Misery’s Company

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atc sons of the prophetI don’t normally make it a point to return to a show twice (if I did that in a city like Chicago with its buzzing theater scene, I’d never get to see as much theater as I would want to), but I returned a couple of times to American Theater Company’s 2008 production of Stephen Karam’s hilariously scathing yet joyfully triumphant Speech and Debate during its run, one of my ten best shows of that year.  That production was at the beginning of Artistic Director PJ Paparelli’s tenure at ATC and memorably announced his arrival in this tough theater town. Fast forward to 2014, and Paparelli, now one of the city’s admired directors, is once again taking on a Karam play, and this one a 2012 Pulitzer Prize for Drama nominee to boot.  Paparelli stages Sons of the Prophet, about the various misfortunes that befall a gay Lebanese-American born, raised, and living in Scranton, PA (probably the biggest misfortune of all, if you asked me), warmly, and with a sure hand. Unfortunately, despite some crackling dialogue and typically outrageous plot twists, I don’t find Karam’s writing in Sons of the Prophet as insightful, as clear-eyed, or as enthralling as I did in Speech and Debate.

Joseph Douaihy’s father just died from a heart attack after being in a freak accident involving a deer decoy on a deserted road, set up as a prank by the high school football star.  While dealing with his grief, he’s also juggling a potentially debilitating bone illness, caring for his younger, one-eared gay brother and sick curmudgeonly uncle, fending off the attentions of both his insane boss who wants to publish a book about his family’s distant connections to the writer Kahlil Gibran, and a slick, closeted local news reporter covering his father’s death as a sensationalized news item. He is like a younger, hipper, gayer, 21st century incarnation of Job, but instead of ending up inside the belly of a whale, he ends up in the hot tub in the reporter’s hotel room.  This is all sad-funny and attention-grabbing, with Karam ultimately making the point that the human spirit endures despite all the whipping and smacking that it takes from the gods and the universe.  It’s a fine point to make, and have been made in even finer, sharper style by other plays (see Tarell McCraney’s Head of Passes at Steppenwolf last season). But I’m disappointed that Karam starts so many potentially interesting thematic threads in Sons of the Prophet that don’t get fully developed: what does it mean to be a double minority (gay and Lebanese) in a blue-collar, conservative, Wonderbread place like rural Pennsylvania? What does it mean to be a second-generation immigrant with values and experiences very different from your parents and grandparents? Why does news-hungry, schadenfreude-scavenging modern America expect one’s private pain to become public pleasure? And how much is one willing to exploit these qualities for financial gain? Speech and Debate deftly tackled similar resonant socio-cultural themes with an original, focused writing voice; Sons of the Prophet on the other feels meandering and superficial, more wisecracking stand-up comedy act than Jon Stewart Daily Show.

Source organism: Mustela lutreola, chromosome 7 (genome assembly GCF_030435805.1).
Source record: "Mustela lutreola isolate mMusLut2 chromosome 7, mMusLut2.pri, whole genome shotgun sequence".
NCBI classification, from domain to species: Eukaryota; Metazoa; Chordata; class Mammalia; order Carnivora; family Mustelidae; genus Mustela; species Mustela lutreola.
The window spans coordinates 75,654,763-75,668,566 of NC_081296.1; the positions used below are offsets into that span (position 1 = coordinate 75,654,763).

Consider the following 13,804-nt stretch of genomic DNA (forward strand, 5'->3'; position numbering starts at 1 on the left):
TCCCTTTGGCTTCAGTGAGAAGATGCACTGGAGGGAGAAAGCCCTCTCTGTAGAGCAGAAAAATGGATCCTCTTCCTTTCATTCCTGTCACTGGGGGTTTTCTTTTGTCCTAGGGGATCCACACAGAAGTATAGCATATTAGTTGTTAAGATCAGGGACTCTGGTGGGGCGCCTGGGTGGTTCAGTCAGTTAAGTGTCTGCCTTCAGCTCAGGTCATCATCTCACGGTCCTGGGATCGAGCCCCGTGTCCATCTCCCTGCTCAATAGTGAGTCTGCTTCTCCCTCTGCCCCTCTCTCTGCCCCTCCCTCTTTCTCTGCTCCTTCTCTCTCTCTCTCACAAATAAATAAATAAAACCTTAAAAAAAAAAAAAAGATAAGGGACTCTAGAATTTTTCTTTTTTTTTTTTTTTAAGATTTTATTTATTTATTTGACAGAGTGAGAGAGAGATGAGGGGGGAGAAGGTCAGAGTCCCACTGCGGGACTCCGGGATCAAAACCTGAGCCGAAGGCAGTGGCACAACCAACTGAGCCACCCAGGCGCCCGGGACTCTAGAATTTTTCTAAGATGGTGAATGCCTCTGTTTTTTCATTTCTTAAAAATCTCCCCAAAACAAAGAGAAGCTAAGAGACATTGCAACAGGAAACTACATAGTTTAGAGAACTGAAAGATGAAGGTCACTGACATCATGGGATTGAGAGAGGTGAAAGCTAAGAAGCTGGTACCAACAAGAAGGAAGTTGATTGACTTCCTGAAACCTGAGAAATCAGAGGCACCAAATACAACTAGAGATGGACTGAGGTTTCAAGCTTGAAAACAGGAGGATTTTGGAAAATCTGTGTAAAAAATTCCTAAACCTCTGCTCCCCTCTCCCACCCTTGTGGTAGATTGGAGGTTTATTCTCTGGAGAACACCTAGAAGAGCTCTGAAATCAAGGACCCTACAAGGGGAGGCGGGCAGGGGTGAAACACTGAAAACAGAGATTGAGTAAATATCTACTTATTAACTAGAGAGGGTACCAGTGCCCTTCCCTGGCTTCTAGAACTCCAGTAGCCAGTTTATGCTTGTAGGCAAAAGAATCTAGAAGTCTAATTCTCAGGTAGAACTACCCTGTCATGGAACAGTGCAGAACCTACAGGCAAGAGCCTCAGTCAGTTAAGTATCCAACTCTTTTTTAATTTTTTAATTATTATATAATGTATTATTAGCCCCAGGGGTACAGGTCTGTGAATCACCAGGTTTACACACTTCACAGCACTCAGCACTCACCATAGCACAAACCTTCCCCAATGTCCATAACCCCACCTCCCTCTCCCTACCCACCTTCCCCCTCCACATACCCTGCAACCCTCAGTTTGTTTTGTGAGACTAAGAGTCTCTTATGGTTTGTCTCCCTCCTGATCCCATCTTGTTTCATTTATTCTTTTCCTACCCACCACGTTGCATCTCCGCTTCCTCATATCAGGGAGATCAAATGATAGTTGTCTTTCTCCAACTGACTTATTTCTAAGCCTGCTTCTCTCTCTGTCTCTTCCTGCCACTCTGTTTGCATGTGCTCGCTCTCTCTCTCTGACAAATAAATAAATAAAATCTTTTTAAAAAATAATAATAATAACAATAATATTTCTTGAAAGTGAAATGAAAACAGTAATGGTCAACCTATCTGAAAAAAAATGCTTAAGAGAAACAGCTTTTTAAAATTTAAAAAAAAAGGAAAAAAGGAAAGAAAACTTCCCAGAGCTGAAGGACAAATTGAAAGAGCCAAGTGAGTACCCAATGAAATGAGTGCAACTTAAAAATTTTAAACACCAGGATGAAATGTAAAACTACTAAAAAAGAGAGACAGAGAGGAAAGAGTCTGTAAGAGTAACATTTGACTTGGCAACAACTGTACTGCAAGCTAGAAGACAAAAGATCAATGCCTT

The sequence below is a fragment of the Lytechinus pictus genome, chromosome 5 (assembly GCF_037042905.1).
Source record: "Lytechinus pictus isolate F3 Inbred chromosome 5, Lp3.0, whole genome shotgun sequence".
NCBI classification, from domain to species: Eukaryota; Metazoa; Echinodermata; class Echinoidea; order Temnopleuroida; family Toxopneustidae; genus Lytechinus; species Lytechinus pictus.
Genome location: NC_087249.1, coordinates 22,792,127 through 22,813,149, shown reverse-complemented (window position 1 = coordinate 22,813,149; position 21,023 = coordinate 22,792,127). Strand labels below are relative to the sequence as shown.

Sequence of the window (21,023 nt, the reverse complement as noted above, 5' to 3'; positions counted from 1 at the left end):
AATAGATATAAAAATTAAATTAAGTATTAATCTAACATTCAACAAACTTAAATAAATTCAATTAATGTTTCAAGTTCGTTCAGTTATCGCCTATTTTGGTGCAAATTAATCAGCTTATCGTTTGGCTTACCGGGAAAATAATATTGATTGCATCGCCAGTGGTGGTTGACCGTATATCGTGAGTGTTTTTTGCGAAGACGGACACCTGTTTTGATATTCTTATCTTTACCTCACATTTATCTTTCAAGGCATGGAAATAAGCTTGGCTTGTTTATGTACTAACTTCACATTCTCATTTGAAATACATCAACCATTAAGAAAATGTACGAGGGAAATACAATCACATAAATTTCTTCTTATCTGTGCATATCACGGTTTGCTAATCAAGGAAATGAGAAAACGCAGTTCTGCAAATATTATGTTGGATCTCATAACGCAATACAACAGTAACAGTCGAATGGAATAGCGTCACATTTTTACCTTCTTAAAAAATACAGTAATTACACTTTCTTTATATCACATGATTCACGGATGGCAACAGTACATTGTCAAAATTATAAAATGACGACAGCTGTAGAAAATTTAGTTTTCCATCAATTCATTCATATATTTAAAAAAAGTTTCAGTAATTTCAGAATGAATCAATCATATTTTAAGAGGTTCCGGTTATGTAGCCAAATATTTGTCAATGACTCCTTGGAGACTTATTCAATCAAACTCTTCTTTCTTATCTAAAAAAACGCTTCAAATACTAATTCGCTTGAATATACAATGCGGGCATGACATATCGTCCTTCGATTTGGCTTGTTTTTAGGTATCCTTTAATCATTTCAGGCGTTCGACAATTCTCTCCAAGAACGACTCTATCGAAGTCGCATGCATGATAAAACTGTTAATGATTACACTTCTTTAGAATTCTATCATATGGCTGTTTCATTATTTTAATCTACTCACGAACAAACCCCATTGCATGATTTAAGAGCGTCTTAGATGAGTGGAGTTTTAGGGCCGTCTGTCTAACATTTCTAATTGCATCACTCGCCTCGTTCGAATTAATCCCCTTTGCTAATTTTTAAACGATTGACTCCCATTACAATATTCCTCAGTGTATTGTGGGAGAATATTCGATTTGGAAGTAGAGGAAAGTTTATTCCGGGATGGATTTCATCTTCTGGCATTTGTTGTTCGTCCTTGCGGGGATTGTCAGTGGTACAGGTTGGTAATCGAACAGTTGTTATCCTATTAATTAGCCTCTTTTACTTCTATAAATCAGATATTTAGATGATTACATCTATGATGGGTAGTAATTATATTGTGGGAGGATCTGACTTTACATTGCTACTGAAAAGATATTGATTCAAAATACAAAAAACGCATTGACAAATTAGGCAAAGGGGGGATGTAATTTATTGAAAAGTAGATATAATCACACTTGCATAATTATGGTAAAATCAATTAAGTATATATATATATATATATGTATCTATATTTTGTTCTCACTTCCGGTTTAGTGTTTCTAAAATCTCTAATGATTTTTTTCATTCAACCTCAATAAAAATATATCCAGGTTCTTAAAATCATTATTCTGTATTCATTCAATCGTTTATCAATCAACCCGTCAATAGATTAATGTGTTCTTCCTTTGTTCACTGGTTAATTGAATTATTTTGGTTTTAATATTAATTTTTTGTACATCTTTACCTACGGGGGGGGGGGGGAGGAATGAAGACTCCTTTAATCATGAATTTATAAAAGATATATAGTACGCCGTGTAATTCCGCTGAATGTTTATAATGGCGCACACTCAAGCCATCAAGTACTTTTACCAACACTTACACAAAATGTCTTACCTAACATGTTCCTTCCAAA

My other issue is that unlike Speech and Debate’s flamboyant Diwata who is unmistakably front and center in that play, Sons of the Prophet’s Joseph is more passive and sometimes overwhelmed by the idiosyncratic, colorful characters in his orbit.  And although Tyler Ravelson is watchable, his performance doesn’t have that larger-than-life quality that anchors us to the play, and that makes us care for his character the most.  The rest of the cast’s performances, despite some tendency to go for the easy broad humor, are fine with Michael Weingard as Charles, Joseph’s catty, sashaying younger brother and Greg Matthew Anderson (whose dazzling star quality never falters in every show he is in, no matter the size of the role) as Timothy the news reporter, all calculating slickness, the definitive standouts.  Sons of the Prophet is an entertaining night at the theater and can temporarily warm you up during these dismaying Chicago polar vortex nights.  I just wished it is as biting as the cold we are escaping from.

Sons of the Prophet is at American Theater Company, 1909 W. Byron Street, until March 9.


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